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Poetry

We’ve left the crib, the family
animals, the unstable first trinity.
Forgiven the all night journeys

made in haste, the rough beds,
the secrets and baffling dreams. Since
our father left us, his words

in our ears orate a baritone
poetry, wild and strong enough
to hold the yes and the no.

Again the sun leans toward its death
and our mother grows small.
Her forehead curves under

our hands like a child’s.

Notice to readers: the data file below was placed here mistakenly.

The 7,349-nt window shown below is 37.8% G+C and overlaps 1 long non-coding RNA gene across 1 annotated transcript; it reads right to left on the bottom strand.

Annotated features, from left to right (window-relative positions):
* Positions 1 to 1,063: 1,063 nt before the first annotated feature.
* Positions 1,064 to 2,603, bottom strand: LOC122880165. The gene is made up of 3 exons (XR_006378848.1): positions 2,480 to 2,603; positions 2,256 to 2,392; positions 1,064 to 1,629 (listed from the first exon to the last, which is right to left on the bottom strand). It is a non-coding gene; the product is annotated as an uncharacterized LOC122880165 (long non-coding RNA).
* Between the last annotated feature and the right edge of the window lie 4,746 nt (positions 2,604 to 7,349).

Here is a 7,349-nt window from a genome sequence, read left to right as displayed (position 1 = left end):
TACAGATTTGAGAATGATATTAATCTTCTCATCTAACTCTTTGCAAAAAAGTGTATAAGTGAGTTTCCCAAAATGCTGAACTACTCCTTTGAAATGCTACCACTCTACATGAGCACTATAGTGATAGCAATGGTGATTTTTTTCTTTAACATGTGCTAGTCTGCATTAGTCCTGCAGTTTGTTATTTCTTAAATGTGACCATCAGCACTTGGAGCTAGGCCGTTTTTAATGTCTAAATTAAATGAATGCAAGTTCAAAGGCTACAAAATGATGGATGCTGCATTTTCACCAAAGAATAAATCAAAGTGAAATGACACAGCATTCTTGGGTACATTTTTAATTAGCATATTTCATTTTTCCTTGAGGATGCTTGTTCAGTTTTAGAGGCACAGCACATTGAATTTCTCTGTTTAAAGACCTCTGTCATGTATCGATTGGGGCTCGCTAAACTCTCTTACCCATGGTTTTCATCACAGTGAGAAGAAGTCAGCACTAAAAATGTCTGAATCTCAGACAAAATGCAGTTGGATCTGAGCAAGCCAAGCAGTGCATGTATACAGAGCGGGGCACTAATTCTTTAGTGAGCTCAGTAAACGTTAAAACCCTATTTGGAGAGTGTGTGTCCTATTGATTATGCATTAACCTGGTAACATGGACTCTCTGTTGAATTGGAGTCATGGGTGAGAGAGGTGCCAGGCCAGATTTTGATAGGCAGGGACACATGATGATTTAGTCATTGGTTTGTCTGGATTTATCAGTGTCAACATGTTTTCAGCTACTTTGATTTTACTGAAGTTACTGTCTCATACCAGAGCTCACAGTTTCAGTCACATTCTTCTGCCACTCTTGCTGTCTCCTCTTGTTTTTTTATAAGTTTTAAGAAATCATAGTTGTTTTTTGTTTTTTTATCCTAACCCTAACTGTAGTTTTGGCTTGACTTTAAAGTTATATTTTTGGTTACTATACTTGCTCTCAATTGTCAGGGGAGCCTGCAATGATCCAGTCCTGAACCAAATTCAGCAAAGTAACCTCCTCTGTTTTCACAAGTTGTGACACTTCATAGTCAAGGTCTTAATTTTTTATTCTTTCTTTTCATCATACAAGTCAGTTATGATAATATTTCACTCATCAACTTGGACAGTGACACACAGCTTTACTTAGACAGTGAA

In her daughters’ touch
she finds babies,

long birth, the stars and songs.
Before its end, her life blooms into myth.
She will leave behind attar of roses,

a portrait on blue fabric, her face
in the cliffs. We live and we die
but she will be assumed,

we are certain, like goddesses
everywhere. She waits. She will light
the clouds in her long passage.

Feast of Guadalupe
December 12, 2002


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